In the riverside town of St. Stephen, New Brunswick, sweet tooth still speak with reverence about an almost 140-year-old candy known as Chicken Bones, a vibrant pink candy made of pulled sugar, with a cinnamon-flavored outer layer and a bittersweet chocolate filling. It hold high regard in Canadian Christmas traditions, where it appears as a common stocking stuffer, or as a staple in grandma’s candy dish.
They are a product by the most experienced confectioners at Ganong Brothers Limited, the oldest candy manufacturers in Canada (in business since 1873). The story began when an American candy maker named Frank Sparhawk moved to St. Stephen’s from Baltimore to start working at the Ganong factory. He created the first Chicken Bone in 1885, and the candy is made by nearly the same process today: the cinnamon-flavored sugar syrup is first cooked in a large copper pot until it gets to a sticky, chewy consistency. Then confectioners roll the sticky syrup out, dye it red, then pull, press, and knead it by hand. The mixture is then strung onto a pulling machine where the sugar is stretched until it takes on the distinctive bright pink color of the final product. Expert hands then add the chocolate filling and pull, stretch, and roll to make one giant candy, which is then fed to a machine that cuts out the individual pieces.
Chicken Bones are a controversy candy, with haters and lovers in equal measure. The bigger point of contention, though, might be around how best to eat them: to bite into the crunchy bones and get the spicy-bittersweet flavor combination of cinnamon, sugar, and slightly grainy dark chocolate all at once or to suck on the outer bone with the heat of the cinnamon until the sweetness of the chocolate marrow? Either way, for Canadians on the East Coast, the pink-tongued enjoyment of too many chicken bones is a Christmas tradition that has stood the test of time.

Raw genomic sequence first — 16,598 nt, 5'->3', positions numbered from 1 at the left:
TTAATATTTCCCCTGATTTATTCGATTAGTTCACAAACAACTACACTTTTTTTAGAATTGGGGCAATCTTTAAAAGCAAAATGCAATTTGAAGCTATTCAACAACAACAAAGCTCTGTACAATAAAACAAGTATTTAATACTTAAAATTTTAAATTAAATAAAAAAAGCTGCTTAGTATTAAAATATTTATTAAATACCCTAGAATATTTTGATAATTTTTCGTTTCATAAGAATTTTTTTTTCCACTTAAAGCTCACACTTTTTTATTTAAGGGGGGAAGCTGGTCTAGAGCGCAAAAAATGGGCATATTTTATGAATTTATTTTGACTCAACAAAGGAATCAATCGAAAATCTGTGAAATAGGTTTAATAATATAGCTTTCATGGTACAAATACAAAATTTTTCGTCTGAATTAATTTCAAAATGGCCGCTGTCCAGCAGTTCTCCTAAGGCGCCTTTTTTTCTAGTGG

One thing everyone agrees on is that Chicken Bones are a huge part of Christmas tradition in the Atlantic provinces: many a stocking in New Brunswick and beyond has been stuffed with Chicken Bones for over a century. However, no one really knows why Chicken Bones became associated with Christmas. Western Canadians can usually find them in drugstores and big box stores in December, as a little piece of home for the holidays for those Atlantic Canadians who’ve migrated west.
More than 700 million candies have been made to date, even if they are anonym outside of the East Coast. However, other sweet manufacturers have capitalized on the success of these treats. In the United States, the Idaho Candy Company makes their Chicken Bones with a peanut butter filling and a coconut crust, and they look quite like deep-fried chicken fingers. Chick-o-stick is a similar Texan counterpart, made by the Atkinson Candy Company while in Canada, Robertson’s Candy and Confectionery has been making their own chicken bones, modeled on the Ganong originals.
Images from web.